[Nut-upsdev] upsclient high level API and Java wrapping

EmilienKia at Eaton.com EmilienKia at Eaton.com
Thu Jul 7 14:06:16 UTC 2011

This mail is a reply to mails from Charles Lepple and Petr Kubánek dated from july 7 with the same topic.

> From: Charles Lepple
> "One thing with SWIG (and other binding systems) is that it is not  
> easy to handle errors gracefully. I can't count how many times I got  
> segmentation violation errors calling well-tested C code from Python  
> via SWIG.
> I tried using ctypes, which doesn't require any recompilation of the  
> target library, but it has similar problems.

I am surprised. I follow wxWidgets open source project for a while, their python wrapping is done with SWIG and they do not have so many problems with that.
Note I have not used SWIG for python (nor python itself) personnally, so perhaps I missed something.

> The big advantage to SWIG is supposed to be that you can generate  
> bindings to many languages once you set things up, but in reality,  
> each language has its nuances for passing things by 
> reference, and so  
> each set of bindings has slightly different semantics.

I never say that SWIG will generate all bindings magically without any specific code.
The experience I had with SWIG was with Java and Lua on separated projects. In theses cases, once some specific code was set (mostly typemapping), adding methods and objects was not so problematic.

> From: Petr Kubánek
> I believe pure Java implementation is doable and will bring more
> benefits then hard-to-build generic Swig implementation.
> From: Charles Lepple
> Since our network protocol is so simple, we may want to stick 
> to that  
> for access from other languages. (SWIG and ctypes make sense for  
> libraries like libusb and libhid where you cannot otherwise 
> access the  
> device from the target language.)"

> I think this still applies. The bulk of the NUT logic is in the  
> drivers, with a little less in the server and clients. We're not  
> talking about wrapping the drivers or server, and very little 
> logic is  
> actually in the upsclient library. And the code in the upsclient  
> library (or a C++ library which wraps the upsclient functionality in  
> object-oriented-ness) can probably be recreated in another language  
> with less effort than it would take to write the SWIG bindings.

I know the upsclient protocol is sipmle and the java wrapping is easily doable, including SSL features. But the target of jNUT is greater than just upsclient and include nut-scanner (dev in progress) and nut-conf (augeas). Actually nut-scanner and nut-conf are libraries or simple executables over these libraries. Calling scanner functions can be done with a wrapper (like SWIG) or with an interprocess method (socket, pipes, dbus, slave process cli ...) talking to a scanner process.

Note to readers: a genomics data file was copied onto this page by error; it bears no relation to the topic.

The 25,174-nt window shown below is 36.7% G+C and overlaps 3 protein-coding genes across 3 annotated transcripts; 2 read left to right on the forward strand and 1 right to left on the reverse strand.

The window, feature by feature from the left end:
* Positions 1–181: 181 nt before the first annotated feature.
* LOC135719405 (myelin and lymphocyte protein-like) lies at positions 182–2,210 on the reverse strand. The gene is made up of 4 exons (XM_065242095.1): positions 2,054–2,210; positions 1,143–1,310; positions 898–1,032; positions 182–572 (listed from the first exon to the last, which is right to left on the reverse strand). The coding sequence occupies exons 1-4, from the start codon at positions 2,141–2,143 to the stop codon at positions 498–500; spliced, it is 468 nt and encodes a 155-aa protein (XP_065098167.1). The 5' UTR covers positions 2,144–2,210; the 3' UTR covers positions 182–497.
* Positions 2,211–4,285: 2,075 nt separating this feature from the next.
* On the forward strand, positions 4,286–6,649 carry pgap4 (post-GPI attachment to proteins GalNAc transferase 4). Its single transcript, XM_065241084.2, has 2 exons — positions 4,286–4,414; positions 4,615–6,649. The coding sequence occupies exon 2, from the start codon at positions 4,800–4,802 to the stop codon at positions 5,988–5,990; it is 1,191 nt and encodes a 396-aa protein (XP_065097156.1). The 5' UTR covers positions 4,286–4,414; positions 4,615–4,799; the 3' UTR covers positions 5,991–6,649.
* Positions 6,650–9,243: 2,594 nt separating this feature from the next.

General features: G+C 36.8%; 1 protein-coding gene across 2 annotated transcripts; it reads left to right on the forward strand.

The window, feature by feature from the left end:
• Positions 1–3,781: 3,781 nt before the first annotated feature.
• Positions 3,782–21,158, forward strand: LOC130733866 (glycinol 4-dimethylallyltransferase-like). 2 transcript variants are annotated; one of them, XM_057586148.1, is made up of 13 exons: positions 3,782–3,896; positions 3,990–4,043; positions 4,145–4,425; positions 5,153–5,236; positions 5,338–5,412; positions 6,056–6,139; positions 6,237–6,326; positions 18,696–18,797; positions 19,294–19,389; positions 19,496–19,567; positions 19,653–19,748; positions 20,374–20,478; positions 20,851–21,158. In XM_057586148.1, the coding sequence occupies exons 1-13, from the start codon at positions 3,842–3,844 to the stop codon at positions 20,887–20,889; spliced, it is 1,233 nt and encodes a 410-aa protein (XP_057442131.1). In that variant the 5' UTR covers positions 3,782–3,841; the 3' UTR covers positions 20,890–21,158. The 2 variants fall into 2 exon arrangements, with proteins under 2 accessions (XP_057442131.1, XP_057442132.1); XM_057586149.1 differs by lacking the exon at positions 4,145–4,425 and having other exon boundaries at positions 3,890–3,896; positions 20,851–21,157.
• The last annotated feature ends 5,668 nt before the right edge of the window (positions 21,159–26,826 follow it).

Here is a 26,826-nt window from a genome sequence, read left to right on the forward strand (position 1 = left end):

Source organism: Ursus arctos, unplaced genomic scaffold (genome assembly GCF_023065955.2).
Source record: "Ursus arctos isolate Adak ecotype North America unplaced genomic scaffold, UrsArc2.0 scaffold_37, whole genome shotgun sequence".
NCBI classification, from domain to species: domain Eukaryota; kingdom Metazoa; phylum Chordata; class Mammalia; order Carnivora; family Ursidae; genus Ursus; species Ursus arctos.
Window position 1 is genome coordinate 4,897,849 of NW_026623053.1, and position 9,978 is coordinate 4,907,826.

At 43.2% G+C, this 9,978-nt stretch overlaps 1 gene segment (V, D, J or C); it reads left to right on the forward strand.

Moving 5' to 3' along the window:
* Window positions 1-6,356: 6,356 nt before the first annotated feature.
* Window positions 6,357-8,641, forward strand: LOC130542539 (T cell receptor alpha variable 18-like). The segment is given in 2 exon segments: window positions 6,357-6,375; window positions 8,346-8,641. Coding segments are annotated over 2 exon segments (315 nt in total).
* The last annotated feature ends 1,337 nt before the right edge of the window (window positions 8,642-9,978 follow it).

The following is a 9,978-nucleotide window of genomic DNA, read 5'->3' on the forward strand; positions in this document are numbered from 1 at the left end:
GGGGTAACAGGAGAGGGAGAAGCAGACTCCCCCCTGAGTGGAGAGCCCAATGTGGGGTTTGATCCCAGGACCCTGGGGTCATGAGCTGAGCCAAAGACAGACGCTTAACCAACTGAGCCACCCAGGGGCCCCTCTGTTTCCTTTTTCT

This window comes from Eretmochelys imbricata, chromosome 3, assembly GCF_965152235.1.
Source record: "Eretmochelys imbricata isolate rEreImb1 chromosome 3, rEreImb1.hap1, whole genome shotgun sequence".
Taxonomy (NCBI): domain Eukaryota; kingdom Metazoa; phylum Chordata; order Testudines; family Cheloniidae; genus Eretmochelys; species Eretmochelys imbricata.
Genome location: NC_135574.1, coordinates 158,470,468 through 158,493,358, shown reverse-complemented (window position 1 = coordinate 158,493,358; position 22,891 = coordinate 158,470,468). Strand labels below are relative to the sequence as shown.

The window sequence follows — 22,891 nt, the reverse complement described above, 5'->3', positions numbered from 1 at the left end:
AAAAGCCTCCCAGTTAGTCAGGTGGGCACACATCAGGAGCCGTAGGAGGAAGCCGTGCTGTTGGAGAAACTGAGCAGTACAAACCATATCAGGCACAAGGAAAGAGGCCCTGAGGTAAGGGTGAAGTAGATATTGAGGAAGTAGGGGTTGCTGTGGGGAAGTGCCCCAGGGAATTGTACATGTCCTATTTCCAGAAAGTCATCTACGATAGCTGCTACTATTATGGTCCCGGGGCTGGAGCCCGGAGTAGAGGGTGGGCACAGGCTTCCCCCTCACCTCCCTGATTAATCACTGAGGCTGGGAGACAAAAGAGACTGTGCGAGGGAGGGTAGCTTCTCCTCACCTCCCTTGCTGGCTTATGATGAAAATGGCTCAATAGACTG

> Picking on the Java bindings for a minute, the build procedure for a  
> JAR file with native code (e.g. x86, not Java bytecode) is more  
> complex than building a JAR with Pure Java code, and the resulting  
> library is non-portable.

It is true, but the complexity is not so high.

About not portable distribution, there are three problems:
1- on a package based platform (like Linuxes), nothing prevent to have plateform specific .jar with dedicated dynamic library, one per distribution per architecture.
2- on other platforms (like Windows), we have 2 solutions:
  a- distribute dedicated .jar with one plateform-specific dynamic library (probably too many)
  b- distribute .jar with many dynamic libraries (one for 32 bits, one for 64b ...) and let java choose the good one at run time
3- distribute a .jar with *all* dynamic libraries and let java choosing which one is the correct one.
Solutions 2b and 3 can probably be done with a well configured integration and build solution or with cross-compilation.

> For Perl and Python, the situation seems even more silly to me - the  
> current Perl and Python bindings don't require any compilation  
> (besides the optional bytecode step for Python).

I understand the point to not have anything to compile.

> I agree that there is value to a consistent API across the various  
> language bindings, but I don't know that SWIG is the way to go about  
> doing it.

It is not *the*, it is one.

> libhid had a pretty basic C API, but due to some arguments being  
> passed by reference, the resulting SWIG configuration was pretty ugly:
> http://boxster.ghz.cc/projects/libhid/browser/trunk/swig/hid.i
> All in all, maybe it's not a compelling argument against 
> SWIG, but be  
> prepared to make major changes to the new C/C++ API to accommodate  
> various languages and their quirks.

I am sure if we use SWIG, we will have some modifications for each target languages.

> Also be forewarned that I can be a 
> merciless style critic of C++ (note that we don't have any in NUT at  
> the moment)...

No problem ;)

Best regards

Emilien KIA
Software Engineer
Open Source Team
Eaton's Electrical Group PQCO/DPQD


More information about the Nut-upsdev mailing list